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The causes of prescribing errors in English general practices: a qualitative study

Slight, S. P., Howard, R., Ghaleb, M., Barber, N., Dean Franklin, B. and Avery, A. J. (2013) The causes of prescribing errors in English general practices: a qualitative study. British Journal of General Practice, 63 (615). e713-e720. ISSN 0960-1643

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To link to this item DOI: 10.3399/bjgp13X673739

Abstract/Summary

Aim: To examine the causes of prescribing and monitoring errors in English general practices and provide recommendations for how they may be overcome. Design: Qualitative interview and focus group study with purposive sampling and thematic analysis informed by Reason’s accident causation model. Participants: General practice staff participated in a combination of semi-structured interviews (n=34) and six focus groups (n=46). Setting: Fifteen general practices across three primary care trusts in England. Results: We identified seven categories of high-level error-producing conditions: the prescriber, the patient, the team, the task, the working environment, the computer system, and the primary-secondary care interface. Each of these was further broken down to reveal various error-producing conditions. The prescriber’s therapeutic training, drug knowledge and experience, knowledge of the patient, perception of risk, and their physical and emotional health, were all identified as possible causes. The patient’s characteristics and the complexity of the individual clinical case were also found to have contributed to prescribing errors. The importance of feeling comfortable within the practice team was highlighted, as well as the safety of general practitioners (GPs) in signing prescriptions generated by nurses when they had not seen the patient for themselves. The working environment with its high workload, time pressures, and interruptions, and computer related issues associated with mis-selecting drugs from electronic pick-lists and overriding alerts, were all highlighted as possible causes of prescribing errors and often interconnected. Conclusion: This study has highlighted the complex underlying causes of prescribing and monitoring errors in general practices, several of which are amenable to intervention.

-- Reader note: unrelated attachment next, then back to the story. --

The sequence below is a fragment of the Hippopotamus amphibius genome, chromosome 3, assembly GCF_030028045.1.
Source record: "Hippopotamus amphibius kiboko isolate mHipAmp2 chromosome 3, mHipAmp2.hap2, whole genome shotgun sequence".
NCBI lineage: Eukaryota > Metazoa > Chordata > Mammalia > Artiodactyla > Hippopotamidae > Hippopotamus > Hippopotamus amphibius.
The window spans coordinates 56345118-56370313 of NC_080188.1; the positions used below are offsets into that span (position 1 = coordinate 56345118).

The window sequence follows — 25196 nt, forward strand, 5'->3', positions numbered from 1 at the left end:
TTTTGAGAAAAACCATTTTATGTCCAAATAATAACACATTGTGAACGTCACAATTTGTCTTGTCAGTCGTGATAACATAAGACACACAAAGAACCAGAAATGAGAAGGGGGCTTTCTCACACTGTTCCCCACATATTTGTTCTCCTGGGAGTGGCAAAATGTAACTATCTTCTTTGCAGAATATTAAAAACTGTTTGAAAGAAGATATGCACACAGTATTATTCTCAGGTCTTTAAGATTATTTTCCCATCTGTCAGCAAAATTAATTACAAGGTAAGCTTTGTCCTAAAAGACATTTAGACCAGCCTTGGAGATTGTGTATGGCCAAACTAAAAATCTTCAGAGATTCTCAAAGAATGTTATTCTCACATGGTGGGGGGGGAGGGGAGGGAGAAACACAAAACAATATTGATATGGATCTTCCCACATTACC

Item Type:Article
Refereed:Yes
Divisions:Faculty of Life Sciences > School of Chemistry, Food and Pharmacy > School of Pharmacy > Pharmacy Practice Research Group
ID Code:33365
Publisher:Royal College of General Practitioners

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